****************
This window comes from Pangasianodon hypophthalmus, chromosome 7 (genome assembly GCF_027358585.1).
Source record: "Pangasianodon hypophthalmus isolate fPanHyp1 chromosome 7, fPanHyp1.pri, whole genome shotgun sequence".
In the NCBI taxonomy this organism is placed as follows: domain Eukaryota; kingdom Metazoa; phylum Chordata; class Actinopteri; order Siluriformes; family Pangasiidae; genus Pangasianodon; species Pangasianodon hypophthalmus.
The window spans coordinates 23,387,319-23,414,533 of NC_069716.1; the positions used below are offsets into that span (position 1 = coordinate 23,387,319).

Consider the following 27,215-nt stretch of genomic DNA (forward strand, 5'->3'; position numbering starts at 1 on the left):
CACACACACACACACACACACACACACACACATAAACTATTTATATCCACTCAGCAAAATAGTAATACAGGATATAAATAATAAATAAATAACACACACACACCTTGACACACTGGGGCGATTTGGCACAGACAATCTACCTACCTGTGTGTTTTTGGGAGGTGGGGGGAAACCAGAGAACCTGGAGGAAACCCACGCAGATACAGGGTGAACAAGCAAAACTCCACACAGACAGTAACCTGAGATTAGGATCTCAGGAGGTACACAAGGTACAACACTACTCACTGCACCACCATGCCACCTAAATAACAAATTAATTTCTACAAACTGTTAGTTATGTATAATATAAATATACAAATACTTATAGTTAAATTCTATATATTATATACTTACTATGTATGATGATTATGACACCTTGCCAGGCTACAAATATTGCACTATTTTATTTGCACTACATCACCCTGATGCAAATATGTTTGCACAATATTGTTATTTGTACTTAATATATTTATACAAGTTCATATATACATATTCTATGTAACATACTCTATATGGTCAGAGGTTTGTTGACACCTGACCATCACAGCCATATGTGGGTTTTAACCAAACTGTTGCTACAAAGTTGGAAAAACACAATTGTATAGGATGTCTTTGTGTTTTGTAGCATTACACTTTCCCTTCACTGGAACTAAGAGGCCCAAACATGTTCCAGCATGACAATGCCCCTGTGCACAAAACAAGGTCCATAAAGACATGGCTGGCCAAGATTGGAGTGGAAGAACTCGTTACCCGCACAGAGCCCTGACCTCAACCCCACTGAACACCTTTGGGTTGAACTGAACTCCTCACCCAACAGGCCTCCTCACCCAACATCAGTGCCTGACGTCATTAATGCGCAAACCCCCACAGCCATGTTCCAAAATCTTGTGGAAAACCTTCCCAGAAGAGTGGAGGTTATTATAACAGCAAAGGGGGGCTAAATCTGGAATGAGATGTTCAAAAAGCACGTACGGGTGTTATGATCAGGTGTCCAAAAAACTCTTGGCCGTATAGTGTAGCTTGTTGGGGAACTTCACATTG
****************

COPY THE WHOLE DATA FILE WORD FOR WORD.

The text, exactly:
This window comes from Pangasianodon hypophthalmus, chromosome 7 (genome assembly GCF_027358585.1).
Source record: "Pangasianodon hypophthalmus isolate fPanHyp1 chromosome 7, fPanHyp1.pri, whole genome shotgun sequence".
In the NCBI taxonomy this organism is placed as follows: domain Eukaryota; kingdom Metazoa; phylum Chordata; class Actinopteri; order Siluriformes; family Pangasiidae; genus Pangasianodon; species Pangasianodon hypophthalmus.
The window spans coordinates 23,387,319-23,414,533 of NC_069716.1; the positions used below are offsets into that span (position 1 = coordinate 23,387,319).

Consider the following 27,215-nt stretch of genomic DNA (forward strand, 5'->3'; position numbering starts at 1 on the left):
CACACACACACACACACACACACACACACACATAAACTATTTATATCCACTCAGCAAAATAGTAATACAGGATATAAATAATAAATAAATAACACACACACACCTTGACACACTGGGGCGATTTGGCACAGACAATCTACCTACCTGTGTGTTTTTGGGAGGTGGGGGGAAACCAGAGAACCTGGAGGAAACCCACGCAGATACAGGGTGAACAAGCAAAACTCCACACAGACAGTAACCTGAGATTAGGATCTCAGGAGGTACACAAGGTACAACACTACTCACTGCACCACCATGCCACCTAAATAACAAATTAATTTCTACAAACTGTTAGTTATGTATAATATAAATATACAAATACTTATAGTTAAATTCTATATATTATATACTTACTATGTATGATGATTATGACACCTTGCCAGGCTACAAATATTGCACTATTTTATTTGCACTACATCACCCTGATGCAAATATGTTTGCACAATATTGTTATTTGTACTTAATATATTTATACAAGTTCATATATACATATTCTATGTAACATACTCTATATGGTCAGAGGTTTGTTGACACCTGACCATCACAGCCATATGTGGGTTTTAACCAAACTGTTGCTACAAAGTTGGAAAAACACAATTGTATAGGATGTCTTTGTGTTTTGTAGCATTACACTTTCCCTTCACTGGAACTAAGAGGCCCAAACATGTTCCAGCATGACAATGCCCCTGTGCACAAAACAAGGTCCATAAAGACATGGCTGGCCAAGATTGGAGTGGAAGAACTCGTTACCCGCACAGAGCCCTGACCTCAACCCCACTGAACACCTTTGGGTTGAACTGAACTCCTCACCCAACAGGCCTCCTCACCCAACATCAGTGCCTGACGTCATTAATGCGCAAACCCCCACAGCCATGTTCCAAAATCTTGTGGAAAACCTTCCCAGAAGAGTGGAGGTTATTATAACAGCAAAGGGGGGCTAAATCTGGAATGAGATGTTCAAAAAGCACGTACGGGTGTTATGATCAGGTGTCCAAAAAACTCTTGGCCGTATAGTGTAGCTTGTTGGGGAACTTCACATTG